I think the Bible can offer some wisdom on this score. We citizens of modern democracies, born in the 18th century Enlightenment, are not the first to struggle with the concepts of church and state. The Jews of Joseph and Mary's generation were subjects of King Herod, a Jewish leader, but they were also subjects of the Roman Emperor. It was their fulfillment of their civic duty to be counted in the census that took them to Bethlehem for Jesus birth.** 
            In the Gospel of Matthew, the Pharisees ask Jesus whether Jews should pay taxes. In part, they’re just trying to get out of paying taxes but also to trap Jesus in his own words, which seems to be their goal each time we meet them in the New Testament. This episode, however, can lead us to a deeper question: Can we be good citizens of the earthly, temporal state into whose organizational structure we are born at the same time that we are good members of God's eternal heavenly congregation? Jesus responds to these men, and to us, with the seemingly simple: “Is it not Caesar's likeness on the coin? Render unto Caesar what is Caesar's and unto God what is God's.” Um. thanks, Jesus. Easier said than done. 
I'm going to pause here a minute to mention the fundamental difference between taxes and tithes: Taxes are obligatory, and there are legal repercussions for not paying them. Non-payment of taxes carries earthly punishment: jail, imprisonment. And taxes are pretty hard to avoid. They are rolled in to our utility bills and airline tickets. They are assessed at the grocery store. On behalf of the government, our employers take them directly from our paychecks. And most of us do everything we possibly can to avoid paying them: we deduct our children, we deduct mortgage and student loan interest, we deduct the losses of our farms and small businesses, we deduct the funds we give to charities.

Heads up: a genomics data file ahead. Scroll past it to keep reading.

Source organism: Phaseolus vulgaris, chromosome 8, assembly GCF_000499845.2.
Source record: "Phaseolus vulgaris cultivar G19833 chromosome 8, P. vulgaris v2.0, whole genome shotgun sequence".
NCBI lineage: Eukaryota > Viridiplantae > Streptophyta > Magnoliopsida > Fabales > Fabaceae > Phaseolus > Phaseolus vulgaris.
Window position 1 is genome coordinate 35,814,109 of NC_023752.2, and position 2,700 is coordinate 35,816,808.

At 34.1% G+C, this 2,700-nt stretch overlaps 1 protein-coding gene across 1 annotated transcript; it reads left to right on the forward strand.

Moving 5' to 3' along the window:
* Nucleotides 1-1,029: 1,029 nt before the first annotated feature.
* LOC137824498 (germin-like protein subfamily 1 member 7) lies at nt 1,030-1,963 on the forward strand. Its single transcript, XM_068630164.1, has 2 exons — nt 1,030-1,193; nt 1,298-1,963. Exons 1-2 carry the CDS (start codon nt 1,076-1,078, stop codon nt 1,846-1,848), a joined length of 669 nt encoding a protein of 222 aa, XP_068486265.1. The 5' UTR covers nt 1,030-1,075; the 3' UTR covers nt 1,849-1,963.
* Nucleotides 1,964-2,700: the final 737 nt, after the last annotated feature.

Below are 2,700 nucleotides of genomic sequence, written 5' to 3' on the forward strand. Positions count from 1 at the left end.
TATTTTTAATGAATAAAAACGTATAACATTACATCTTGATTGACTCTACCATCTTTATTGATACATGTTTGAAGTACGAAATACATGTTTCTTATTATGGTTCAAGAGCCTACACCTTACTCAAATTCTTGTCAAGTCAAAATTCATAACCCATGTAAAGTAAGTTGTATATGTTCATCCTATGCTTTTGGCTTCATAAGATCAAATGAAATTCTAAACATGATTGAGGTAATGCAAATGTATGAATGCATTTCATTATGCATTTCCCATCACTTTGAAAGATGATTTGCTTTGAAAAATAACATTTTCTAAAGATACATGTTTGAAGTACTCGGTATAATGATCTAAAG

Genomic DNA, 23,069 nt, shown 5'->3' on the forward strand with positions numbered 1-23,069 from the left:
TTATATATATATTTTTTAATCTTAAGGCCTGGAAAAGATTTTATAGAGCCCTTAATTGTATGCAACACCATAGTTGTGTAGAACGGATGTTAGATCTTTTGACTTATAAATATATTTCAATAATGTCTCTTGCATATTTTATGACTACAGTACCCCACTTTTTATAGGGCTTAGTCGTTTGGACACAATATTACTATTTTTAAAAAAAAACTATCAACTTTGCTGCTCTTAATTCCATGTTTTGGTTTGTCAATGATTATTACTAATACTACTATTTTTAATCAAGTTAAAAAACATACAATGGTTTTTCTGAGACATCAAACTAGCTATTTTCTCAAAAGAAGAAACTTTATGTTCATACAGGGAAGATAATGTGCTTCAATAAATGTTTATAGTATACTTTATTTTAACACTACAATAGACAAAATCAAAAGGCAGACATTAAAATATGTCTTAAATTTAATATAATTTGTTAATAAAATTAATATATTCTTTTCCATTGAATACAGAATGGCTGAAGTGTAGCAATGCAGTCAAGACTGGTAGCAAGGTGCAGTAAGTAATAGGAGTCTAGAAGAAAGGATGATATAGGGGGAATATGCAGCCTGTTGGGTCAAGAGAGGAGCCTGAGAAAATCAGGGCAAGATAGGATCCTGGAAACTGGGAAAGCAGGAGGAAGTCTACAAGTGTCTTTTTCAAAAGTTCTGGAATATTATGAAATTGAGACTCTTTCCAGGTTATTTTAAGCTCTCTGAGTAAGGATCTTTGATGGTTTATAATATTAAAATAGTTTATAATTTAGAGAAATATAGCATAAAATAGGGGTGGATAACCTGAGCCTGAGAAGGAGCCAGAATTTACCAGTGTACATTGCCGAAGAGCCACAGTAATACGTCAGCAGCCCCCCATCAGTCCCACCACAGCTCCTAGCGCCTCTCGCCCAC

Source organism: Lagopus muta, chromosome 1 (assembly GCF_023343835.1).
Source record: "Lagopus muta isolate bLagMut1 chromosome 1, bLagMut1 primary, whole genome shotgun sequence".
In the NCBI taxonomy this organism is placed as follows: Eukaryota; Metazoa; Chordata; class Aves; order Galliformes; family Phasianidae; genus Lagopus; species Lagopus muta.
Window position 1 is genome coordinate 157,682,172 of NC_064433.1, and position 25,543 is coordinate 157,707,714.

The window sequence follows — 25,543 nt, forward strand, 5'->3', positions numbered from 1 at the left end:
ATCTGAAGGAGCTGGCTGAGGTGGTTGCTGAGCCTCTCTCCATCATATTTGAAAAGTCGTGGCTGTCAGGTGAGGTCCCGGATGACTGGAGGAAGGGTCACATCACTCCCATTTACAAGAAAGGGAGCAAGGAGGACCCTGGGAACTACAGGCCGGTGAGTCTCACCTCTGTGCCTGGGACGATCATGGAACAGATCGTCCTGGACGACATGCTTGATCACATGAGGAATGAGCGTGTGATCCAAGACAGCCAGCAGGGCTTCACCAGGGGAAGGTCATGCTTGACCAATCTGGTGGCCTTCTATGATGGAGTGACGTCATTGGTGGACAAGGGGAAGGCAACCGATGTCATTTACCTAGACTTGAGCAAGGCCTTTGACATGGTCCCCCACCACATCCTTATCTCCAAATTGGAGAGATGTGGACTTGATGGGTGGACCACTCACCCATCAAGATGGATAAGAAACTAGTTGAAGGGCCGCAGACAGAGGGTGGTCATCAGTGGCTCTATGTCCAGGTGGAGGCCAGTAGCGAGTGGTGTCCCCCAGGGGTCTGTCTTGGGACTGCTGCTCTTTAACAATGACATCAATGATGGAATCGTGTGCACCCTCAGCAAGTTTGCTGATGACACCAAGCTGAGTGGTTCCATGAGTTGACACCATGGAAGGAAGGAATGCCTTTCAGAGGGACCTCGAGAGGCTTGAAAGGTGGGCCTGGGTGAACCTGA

Tithes, on the other hand, are a freewill offering. They express our gratitude to God for the blessings we have received and our commitment to supporting the projects and goals of God through the church.
So, okay, the coins and bills in my wallet and in yours are stamped with the likeness and symbolism of the state, so they belong to Caesar. Or, in our case, The United States Federal Reserve. But we, each of us, are stamped with the likeness of God. We are created in his image, and it is ourselves Jesus is telling us to render unto God in the verses I read this morning. 
The frustrating thing about Jesus's message is that he often tells us what to do without telling us how to do it, and rather than muddle through and puzzle it out prayerfully, we look around for easy answers. In the media today, you can find voices who will say that Republican conservatism is the place to be if you're a Christian. You can find an equal number of voices identifying the liberalism of the Democrats as the Christian path. Those voices will tell you to hate gay people. To hate rich people. To hate poor people. To hate our enemies. To hate our president. Those voices often tell you to mistrust and disbelieve anyone who disagrees with them and to respond with anger and with hate.
You know, though, I don't think Jesus ever told me to hate anybody. Jesus calls me and you and all of us to love. The New Testament calls us to love. Love your enemies, do good to those who hate you. Turn the other cheek. Greater love hath no man than this: that he lay down his life for his friends. For God so loved the world that he gave his only begotten son that those who believeth in him shall not perish but have everlasting life. Love the lord your god with all your heart and soul and mind. Love your neighbor as yourself. God is love.
Did you catch all those people and groups whom we're supposed to be loving? Here they are in short form: God, ourselves, our neighbors, our enemies. Note that enemies is on the list. This is not a Pollyanna system, where everyone always agrees and there are no arguments. There are times that we are going to find ourselves battling for what we believe is right. Yet, even in those moments, we are called to love. My friend Sarah, a devout Christian, thinks I'm insane. How can we love the terrorists? They'll just take advantage of our weakness. But I believe love is never weakness, especially when our love is a conduit for God's love.